Robert Eidus protects Appalachia’s medicinal plants

LET IT GROW: Robert Eidus says the mountains of Western North Carolina provide the perfect environment for American ginseng to grow. Photo by Carrie Eidson

Wild American ginseng, prized for centuries for its medicinal qualities as an anti-inflammatory and aphrodisiac, grows naturally on the mountainsides of southern Appalachia.

“The main thing about ginseng is that it is the best plant for the human body to be rejuvenating,” says ginseng farmer Robert Eidus. “It has tremendous benefits to the human body.”

But high international demand for the herb — which sells for about $550 per pound — has led to overharvesting and driven American ginseng perilously close to extinction. While the season for harvesting wild ginseng only lasts from September through December in North Carolina, the plant requires several years of growth to reach a harvestable size.

Eidus started Eagle Feather Organic Farm more than 25 years ago to grow and protect the area’s natural ginseng. Today, Eidus grows and distributes ginseng roots, seeds and plants while practicing and teaching sustainable agriculture to fellow ginseng lovers at the botanical sanctuary in Marshall.

Since the plants grow in their natural habitat, traditional farming methods are replaced with natural approaches. For example, the harsh chemicals that would otherwise be necessary to protect the ginseng’s valuable root systems against fungus aren’t necessary in the forest setting, Eidus says. Forgoing chemical fungicides protects both the environment and the eventual users of the plants.

“What happens, of course, is since this is a root crop, there’s all of that spraying going into the soil and the plant absorbs it,” he notes.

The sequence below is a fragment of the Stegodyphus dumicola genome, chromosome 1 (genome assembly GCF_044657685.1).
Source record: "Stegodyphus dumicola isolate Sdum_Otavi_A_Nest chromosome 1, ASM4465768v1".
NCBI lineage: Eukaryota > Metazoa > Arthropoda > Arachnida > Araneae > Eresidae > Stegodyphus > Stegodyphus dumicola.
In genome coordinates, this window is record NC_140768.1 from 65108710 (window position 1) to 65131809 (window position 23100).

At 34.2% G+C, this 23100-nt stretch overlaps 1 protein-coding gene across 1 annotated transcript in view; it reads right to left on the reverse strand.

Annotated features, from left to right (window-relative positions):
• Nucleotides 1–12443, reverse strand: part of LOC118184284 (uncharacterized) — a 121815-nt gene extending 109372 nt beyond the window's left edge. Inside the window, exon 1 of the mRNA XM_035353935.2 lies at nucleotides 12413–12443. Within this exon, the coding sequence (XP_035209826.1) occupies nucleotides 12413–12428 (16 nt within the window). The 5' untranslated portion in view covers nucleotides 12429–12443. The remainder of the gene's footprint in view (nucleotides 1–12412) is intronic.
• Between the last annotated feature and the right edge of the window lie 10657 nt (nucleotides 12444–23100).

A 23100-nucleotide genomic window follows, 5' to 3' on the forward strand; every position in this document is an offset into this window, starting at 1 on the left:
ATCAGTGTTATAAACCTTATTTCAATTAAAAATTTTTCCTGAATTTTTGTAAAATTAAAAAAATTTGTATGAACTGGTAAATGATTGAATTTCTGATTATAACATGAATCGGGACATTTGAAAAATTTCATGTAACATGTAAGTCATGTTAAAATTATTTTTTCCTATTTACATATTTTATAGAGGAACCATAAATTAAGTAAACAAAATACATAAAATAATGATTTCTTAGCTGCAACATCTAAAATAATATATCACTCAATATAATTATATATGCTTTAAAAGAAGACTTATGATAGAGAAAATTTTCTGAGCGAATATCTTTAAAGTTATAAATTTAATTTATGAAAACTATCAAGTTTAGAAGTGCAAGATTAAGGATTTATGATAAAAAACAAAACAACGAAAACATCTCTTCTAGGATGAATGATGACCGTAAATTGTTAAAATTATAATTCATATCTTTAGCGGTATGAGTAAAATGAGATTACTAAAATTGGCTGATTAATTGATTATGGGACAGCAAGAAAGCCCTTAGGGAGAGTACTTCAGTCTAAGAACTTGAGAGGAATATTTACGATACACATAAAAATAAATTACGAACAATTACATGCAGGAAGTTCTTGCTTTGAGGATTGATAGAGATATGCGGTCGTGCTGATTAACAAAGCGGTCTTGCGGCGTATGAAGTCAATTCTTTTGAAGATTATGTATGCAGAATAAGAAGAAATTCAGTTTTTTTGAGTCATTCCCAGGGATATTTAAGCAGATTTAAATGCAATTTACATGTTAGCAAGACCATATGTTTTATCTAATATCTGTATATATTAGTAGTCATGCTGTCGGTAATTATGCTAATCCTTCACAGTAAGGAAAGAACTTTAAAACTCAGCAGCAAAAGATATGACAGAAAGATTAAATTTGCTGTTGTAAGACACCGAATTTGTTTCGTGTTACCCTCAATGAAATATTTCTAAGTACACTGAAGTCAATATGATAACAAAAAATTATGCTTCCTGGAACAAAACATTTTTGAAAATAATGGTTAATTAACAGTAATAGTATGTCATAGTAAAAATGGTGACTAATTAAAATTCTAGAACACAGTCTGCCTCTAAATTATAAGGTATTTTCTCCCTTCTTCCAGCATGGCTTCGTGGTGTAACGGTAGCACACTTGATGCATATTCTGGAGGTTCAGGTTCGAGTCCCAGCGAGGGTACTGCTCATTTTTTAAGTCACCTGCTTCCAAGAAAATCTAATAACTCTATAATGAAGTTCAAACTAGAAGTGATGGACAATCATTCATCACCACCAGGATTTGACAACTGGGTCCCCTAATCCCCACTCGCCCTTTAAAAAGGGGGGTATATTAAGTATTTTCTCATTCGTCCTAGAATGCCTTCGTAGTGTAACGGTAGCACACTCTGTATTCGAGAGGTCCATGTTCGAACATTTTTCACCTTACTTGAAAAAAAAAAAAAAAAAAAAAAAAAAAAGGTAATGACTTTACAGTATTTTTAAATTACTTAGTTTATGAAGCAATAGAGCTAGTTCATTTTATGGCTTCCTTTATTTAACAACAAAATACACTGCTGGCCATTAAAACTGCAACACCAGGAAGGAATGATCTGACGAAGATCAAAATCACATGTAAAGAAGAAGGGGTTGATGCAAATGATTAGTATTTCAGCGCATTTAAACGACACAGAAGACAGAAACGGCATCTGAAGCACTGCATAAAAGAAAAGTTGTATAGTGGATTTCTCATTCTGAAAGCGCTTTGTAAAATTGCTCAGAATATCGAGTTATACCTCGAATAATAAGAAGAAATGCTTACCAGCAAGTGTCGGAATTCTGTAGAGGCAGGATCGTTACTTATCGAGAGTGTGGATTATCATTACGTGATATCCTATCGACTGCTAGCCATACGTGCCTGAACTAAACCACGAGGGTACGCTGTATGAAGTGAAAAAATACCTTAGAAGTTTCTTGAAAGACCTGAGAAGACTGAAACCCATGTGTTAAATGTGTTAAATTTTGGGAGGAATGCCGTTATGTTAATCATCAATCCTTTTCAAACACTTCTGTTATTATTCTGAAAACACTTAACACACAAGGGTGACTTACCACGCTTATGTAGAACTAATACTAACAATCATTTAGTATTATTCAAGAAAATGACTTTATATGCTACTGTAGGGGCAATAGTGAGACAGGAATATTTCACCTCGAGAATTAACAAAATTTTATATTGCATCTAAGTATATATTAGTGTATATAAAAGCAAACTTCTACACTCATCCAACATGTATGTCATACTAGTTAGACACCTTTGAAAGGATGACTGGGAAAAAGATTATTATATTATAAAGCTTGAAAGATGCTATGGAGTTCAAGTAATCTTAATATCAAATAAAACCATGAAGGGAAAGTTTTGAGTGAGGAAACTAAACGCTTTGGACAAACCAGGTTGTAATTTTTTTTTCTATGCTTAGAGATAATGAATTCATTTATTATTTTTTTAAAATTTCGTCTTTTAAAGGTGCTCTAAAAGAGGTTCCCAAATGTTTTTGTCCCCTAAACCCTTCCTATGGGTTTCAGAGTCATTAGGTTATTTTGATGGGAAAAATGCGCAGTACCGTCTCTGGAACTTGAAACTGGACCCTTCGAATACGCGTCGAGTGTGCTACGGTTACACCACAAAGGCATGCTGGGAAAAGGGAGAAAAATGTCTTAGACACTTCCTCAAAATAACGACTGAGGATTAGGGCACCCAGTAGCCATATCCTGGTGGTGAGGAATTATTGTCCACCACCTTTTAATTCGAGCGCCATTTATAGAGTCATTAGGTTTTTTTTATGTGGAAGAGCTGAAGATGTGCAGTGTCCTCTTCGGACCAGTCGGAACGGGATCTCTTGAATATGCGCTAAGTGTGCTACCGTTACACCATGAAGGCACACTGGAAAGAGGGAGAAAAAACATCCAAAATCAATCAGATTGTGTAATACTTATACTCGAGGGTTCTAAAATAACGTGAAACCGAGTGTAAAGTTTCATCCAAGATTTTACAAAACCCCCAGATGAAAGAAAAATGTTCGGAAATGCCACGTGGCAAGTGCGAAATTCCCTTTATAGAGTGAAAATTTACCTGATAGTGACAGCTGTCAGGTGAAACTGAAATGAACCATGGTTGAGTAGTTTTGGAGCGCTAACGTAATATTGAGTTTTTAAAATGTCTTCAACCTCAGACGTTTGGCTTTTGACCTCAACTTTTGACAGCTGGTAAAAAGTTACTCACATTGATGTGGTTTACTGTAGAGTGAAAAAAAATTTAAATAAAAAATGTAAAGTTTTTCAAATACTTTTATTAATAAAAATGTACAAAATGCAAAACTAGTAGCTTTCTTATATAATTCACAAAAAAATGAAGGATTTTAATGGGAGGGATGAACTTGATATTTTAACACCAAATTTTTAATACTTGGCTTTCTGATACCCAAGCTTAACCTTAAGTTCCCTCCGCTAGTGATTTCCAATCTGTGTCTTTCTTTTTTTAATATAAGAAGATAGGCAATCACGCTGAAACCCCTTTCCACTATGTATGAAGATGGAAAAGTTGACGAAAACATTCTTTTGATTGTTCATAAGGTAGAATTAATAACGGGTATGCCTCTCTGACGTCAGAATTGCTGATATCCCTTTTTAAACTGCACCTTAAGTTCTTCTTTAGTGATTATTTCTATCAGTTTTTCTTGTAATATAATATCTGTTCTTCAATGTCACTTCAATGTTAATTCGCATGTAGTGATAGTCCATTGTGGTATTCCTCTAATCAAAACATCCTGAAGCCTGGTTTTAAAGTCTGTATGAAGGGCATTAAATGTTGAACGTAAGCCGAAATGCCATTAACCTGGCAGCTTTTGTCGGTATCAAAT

Thanks for reading through to the end…

We share your inclination to get the whole story. For the past 25 years, Xpress has been committed to in-depth, balanced reporting about the greater Asheville area. We want everyone to have access to our stories. That’s a big part of why we've never charged for the paper or put up a paywall.

We’re pretty sure that you know journalism faces big challenges these days. Advertising no longer pays the whole cost. Media outlets around the country are asking their readers to chip in. Xpress needs help, too. We hope you’ll consider signing up to be a member of Xpress. For as little as $5 a month — the cost of a craft beer or kombucha — you can help keep local journalism strong. It only takes a moment.

Before you comment

The comments section is here to provide a platform for civil dialogue on the issues we face together as a local community. Xpress is committed to offering this platform for all voices, but when the tone of the discussion gets nasty or strays off topic, we believe many people choose not to participate. Xpress editors are determined to moderate comments to ensure a constructive interchange is maintained. All comments judged not to be in keeping with the spirit of civil discourse will be removed and repeat violators will be banned. See here for our terms of service. Thank you for being part of this effort to promote respectful discussion.

Leave a Reply

To leave a reply you may Login with your Mountain Xpress account, connect socially or enter your name and e-mail. Your e-mail address will not be published. All fields are required.